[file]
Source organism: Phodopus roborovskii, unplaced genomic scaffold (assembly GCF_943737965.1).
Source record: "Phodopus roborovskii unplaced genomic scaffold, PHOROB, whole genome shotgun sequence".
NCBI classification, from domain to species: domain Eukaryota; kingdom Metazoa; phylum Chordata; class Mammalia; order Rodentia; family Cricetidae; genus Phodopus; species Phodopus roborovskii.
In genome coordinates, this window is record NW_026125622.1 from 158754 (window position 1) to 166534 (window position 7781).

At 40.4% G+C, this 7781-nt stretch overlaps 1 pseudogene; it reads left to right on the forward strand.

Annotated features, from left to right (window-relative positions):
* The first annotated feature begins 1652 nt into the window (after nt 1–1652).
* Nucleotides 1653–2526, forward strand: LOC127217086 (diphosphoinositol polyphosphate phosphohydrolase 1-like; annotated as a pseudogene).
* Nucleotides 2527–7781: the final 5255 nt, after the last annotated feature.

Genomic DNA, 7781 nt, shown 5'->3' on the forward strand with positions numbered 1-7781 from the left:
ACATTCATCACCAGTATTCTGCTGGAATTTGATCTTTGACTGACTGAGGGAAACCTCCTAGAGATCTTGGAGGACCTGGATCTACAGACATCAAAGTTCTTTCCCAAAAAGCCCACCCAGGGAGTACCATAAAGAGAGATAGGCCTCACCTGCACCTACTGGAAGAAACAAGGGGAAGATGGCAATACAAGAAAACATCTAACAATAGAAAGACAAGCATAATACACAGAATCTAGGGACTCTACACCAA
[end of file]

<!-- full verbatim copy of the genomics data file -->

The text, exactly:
Source organism: Phodopus roborovskii, unplaced genomic scaffold (assembly GCF_943737965.1).
Source record: "Phodopus roborovskii unplaced genomic scaffold, PHOROB, whole genome shotgun sequence".
NCBI classification, from domain to species: domain Eukaryota; kingdom Metazoa; phylum Chordata; class Mammalia; order Rodentia; family Cricetidae; genus Phodopus; species Phodopus roborovskii.
In genome coordinates, this window is record NW_026125622.1 from 158754 (window position 1) to 166534 (window position 7781).

At 40.4% G+C, this 7781-nt stretch overlaps 1 pseudogene; it reads left to right on the forward strand.

Annotated features, from left to right (window-relative positions):
* The first annotated feature begins 1652 nt into the window (after nt 1–1652).
* Nucleotides 1653–2526, forward strand: LOC127217086 (diphosphoinositol polyphosphate phosphohydrolase 1-like; annotated as a pseudogene).
* Nucleotides 2527–7781: the final 5255 nt, after the last annotated feature.

Genomic DNA, 7781 nt, shown 5'->3' on the forward strand with positions numbered 1-7781 from the left:
ACATTCATCACCAGTATTCTGCTGGAATTTGATCTTTGACTGACTGAGGGAAACCTCCTAGAGATCTTGGAGGACCTGGATCTACAGACATCAAAGTTCTTTCCCAAAAAGCCCACCCAGGGAGTACCATAAAGAGAGATAGGCCTCACCTGCACCTACTGGAAGAAACAAGGGGAAGATGGCAATACAAGAAAACATCTAACAATAGAAAGACAAGCATAATACACAGAATCTAGGGACTCTACACCAA